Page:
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GOP Senate Candidates Debate Medical Marijuana

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Three contenders vying for the Republican nomination for one of Indiana’s U.S. Senate seats discussed medical cannabis at a debate on Sunday night.

“I don’t want a federal government that’s big enough to tackle this problem,” said Congressman Luke Messer. “I think it’s a problem that’s probably best handled at the state level.”

“That’s the reason we need to, from a medical perspective, look at it,” said Congressman Todd Rokita, citing his son Teddy, who has a rare disability. “But we have got to remove THC.”

“I think if a state wants to go to medical marijuana, it ought to be their prerogative,” said former state Rep. Mike Braun. “I’m still out on that issue, but to me, states are a great laboratory. It’s happening right in front of us. We’ll see what happens.”

But even though the candidates varyingly acknowledged cannabis’s medical potential and spoke about letting states lead the way, the two sitting congressman took the opportunity to raise concerns about marijuana.

“At a time when we have an opioid epidemic that’s at crisis levels across our state, I don’t know why we would be opening the door to one of the biggest gateway drugs that could lead to an even bigger crisis,” Messer added.

“I associate with Mr. Messer on that,” Rokita said.

The two U.S. House members have consistently opposed marijuana law reform measures.

Along with Braun, they are vying in the May 18 primary for a chance face incumbent Sen. Joe Donnelly (D) in November.

Debate moderator Brooke Martin of WISH-TV said cannabis is “one of the most-asked-about questions on our Facebook page.”

The candidates previously discussed marijuana policy at a debate in February.

GOP Senate Candidates Voice Support For Medical Marijuana, But Voted Against It

“If medical marijuana helps, we should let people do it,” Rokita said at the time.

“It’s important that we empower patients, and where there are legitimate medical concerns and someone is legitimately a chronic patients that has a terminal illness and this is helping them, then that is of course one area of policy,” Messer said.

But in Congress, the two have repeatedly voted against amendments to remove the threat of federal arrest, prosecution and incarceration for people who use medical marijuana in accordance with state laws.

Rokita, who entered Congress in 2011, voted three times against measures to prevent the Department of Justice from spending money to interfere with state medical marijuana laws.

Messer, who has served in the house since 2013, voted against that proposal twice.

The two Indiana GOP lawmakers also voted three times against amendments to let military veterans get medical cannabis recommendation through their Department of Veterans Affairs doctors.

And despite Rokita implying during both debates that he supports allowing access to nonpsychoactive cannabidiol extracts, he and Messer voted against a measure to protect limited state programs allowing such CBD use from federal interference.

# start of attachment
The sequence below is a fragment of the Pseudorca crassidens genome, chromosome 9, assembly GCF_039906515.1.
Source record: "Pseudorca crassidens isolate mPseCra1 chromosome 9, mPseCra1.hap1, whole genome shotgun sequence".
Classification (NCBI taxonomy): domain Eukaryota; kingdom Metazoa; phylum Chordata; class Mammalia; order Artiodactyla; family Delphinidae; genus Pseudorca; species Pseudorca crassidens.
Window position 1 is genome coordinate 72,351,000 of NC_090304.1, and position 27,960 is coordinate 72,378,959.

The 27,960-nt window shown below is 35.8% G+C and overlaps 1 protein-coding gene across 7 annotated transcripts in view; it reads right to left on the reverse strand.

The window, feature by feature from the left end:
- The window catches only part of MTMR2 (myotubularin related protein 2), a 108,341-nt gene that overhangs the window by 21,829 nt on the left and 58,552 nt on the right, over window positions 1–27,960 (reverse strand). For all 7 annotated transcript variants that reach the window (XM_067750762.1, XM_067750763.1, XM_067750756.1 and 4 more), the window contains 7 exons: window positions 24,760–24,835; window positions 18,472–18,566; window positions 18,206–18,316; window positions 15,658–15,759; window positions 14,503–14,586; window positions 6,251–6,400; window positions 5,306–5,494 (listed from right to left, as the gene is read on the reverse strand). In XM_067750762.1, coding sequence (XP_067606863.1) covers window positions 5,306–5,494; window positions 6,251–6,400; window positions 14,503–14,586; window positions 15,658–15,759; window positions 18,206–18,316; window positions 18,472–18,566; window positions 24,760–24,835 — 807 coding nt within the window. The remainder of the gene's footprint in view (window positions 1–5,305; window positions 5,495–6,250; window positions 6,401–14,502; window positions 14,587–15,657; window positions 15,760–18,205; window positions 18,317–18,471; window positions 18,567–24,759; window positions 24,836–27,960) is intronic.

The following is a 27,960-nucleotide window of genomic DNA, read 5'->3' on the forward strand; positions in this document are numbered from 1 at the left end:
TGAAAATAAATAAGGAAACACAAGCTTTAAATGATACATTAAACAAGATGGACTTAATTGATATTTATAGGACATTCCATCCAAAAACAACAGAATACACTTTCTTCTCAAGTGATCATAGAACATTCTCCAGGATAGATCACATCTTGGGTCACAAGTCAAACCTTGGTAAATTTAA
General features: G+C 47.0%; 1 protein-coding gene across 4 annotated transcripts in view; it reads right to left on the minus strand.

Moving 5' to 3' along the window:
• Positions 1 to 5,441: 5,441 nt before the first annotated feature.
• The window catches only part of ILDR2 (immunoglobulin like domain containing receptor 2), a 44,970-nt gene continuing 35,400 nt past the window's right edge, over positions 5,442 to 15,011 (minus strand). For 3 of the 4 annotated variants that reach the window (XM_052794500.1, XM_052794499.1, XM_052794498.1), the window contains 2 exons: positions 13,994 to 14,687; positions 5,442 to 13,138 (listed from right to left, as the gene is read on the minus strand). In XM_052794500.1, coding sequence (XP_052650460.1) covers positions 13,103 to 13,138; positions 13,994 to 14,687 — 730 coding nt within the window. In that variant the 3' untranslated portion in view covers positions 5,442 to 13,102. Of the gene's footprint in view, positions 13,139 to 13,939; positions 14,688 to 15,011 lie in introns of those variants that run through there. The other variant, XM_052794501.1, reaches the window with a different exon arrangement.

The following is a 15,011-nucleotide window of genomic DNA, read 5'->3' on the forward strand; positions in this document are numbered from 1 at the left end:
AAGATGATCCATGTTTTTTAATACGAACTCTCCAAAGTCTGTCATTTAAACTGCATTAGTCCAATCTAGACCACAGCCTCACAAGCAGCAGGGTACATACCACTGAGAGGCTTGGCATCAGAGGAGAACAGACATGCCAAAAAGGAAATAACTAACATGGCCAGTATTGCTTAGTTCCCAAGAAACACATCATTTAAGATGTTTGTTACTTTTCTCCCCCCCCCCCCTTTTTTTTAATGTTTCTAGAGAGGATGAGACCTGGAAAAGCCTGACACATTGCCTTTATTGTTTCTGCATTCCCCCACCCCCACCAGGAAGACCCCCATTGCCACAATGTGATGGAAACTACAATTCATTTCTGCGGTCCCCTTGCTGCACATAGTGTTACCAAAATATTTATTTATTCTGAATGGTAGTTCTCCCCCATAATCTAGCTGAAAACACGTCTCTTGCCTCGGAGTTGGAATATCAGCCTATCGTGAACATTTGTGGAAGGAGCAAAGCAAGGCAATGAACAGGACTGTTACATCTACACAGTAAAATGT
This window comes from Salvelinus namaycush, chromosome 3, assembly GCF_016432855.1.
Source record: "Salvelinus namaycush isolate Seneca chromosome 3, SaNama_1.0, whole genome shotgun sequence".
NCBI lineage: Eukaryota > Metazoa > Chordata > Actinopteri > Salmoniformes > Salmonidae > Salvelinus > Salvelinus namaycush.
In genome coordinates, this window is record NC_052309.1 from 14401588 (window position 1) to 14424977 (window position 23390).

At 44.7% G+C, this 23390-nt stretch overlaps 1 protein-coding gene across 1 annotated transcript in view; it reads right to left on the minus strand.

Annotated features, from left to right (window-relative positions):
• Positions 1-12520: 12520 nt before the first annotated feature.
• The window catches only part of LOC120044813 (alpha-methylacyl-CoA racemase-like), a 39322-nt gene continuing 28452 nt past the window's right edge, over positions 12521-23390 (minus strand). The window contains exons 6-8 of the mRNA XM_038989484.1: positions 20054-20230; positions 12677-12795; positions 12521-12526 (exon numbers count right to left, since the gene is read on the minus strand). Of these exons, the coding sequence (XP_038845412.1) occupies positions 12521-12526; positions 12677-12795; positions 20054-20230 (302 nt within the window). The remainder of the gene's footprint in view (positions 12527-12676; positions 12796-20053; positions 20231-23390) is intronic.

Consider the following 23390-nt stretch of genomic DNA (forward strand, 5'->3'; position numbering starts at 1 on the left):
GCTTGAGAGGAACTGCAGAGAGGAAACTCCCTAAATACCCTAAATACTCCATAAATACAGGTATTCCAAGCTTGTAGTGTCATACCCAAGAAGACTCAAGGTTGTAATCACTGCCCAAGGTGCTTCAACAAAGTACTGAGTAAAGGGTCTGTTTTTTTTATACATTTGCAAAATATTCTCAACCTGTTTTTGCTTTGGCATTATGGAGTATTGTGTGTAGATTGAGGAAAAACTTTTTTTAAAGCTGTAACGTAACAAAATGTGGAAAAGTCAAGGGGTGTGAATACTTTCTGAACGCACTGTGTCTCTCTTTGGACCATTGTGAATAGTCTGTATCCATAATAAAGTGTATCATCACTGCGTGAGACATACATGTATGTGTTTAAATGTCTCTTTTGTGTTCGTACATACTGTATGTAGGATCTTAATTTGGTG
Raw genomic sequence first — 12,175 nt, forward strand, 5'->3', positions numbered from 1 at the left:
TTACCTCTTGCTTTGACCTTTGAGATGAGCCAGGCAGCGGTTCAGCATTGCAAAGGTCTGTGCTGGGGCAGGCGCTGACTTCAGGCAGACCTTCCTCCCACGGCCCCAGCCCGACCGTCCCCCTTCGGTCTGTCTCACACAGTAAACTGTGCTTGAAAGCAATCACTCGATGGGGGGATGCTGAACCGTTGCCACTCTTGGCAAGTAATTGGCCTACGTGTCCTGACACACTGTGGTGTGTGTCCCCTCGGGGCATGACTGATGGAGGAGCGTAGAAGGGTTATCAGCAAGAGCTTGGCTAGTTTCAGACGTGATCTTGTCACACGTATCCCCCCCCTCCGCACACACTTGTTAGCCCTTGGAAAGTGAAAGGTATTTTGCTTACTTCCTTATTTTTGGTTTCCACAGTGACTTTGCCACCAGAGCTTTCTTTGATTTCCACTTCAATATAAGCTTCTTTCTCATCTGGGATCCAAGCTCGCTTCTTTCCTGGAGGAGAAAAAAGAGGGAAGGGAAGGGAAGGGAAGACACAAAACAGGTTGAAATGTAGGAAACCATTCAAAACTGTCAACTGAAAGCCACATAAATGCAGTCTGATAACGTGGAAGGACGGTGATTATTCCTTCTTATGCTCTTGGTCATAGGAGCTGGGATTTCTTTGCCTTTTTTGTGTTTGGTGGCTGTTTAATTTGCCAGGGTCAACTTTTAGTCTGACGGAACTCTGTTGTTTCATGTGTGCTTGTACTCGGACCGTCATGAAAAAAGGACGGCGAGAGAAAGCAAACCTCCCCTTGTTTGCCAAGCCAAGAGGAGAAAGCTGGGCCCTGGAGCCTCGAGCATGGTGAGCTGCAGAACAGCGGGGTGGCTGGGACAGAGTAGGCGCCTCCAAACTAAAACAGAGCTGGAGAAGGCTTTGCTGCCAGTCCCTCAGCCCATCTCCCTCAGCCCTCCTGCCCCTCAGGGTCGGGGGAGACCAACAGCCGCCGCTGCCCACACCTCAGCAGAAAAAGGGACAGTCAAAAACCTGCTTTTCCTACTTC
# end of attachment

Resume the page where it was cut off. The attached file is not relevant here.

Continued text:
As a member of the House from 2007 to 2013, Democrat Donnelly did not have the opportunity to vote on most of the amendments that GOP lawmakers vying to replace him opposed.

However, in 2007 he voted against the measure to protect state medical cannabis laws from federal interference. He was not present during a 2013 roll call vote on the amendment, and also also missed other votes on unrelated issues that took place on the same day.

The National Organization for the Reform of Marijuana Laws (NORML) gave Donnelly a “D” in its congressional report card, the same grade awarded to Messer and Rokita.

Indiana currently has a limited CBD medical cannabis law.

Two more debates are scheduled between the Republican candidates. For the final one, on April 30, people can submit proposed questions to the Indiana Debate Commission.

Marijuana Moment is made possible with support from readers. If you rely on our cannabis advocacy journalism to stay informed, please consider a monthly Patreon pledge.

Tom Angell is the editor of Marijuana Moment. A 15-year veteran in the cannabis law reform movement, he covers the policy and politics of marijuana. Separately, he founded the nonprofit Marijuana Majority. Previously he reported for Marijuana.com and MassRoots, and handled media relations and campaigns for Law Enforcement Against Prohibition and Students for Sensible Drug Policy. (Organization citations are for identification only and do not constitute an endorsement or partnership.)

Politics

Hemp Legalization Is Officially Headed to President Trump’s Desk For Signature

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The 2018 Farm Bill, which would legalize industrial hemp, is officially headed to President Donald Trump’s desk. The House passed the legislation on Wednesday, one day after the Senate approved it.

It’s been decades since the ban on hemp was imposed—a byproduct of the federal government’s war on marijuana and other drugs. The ban, it seems, will be lifted in a matter of days.

The House passed the bill, 369-47.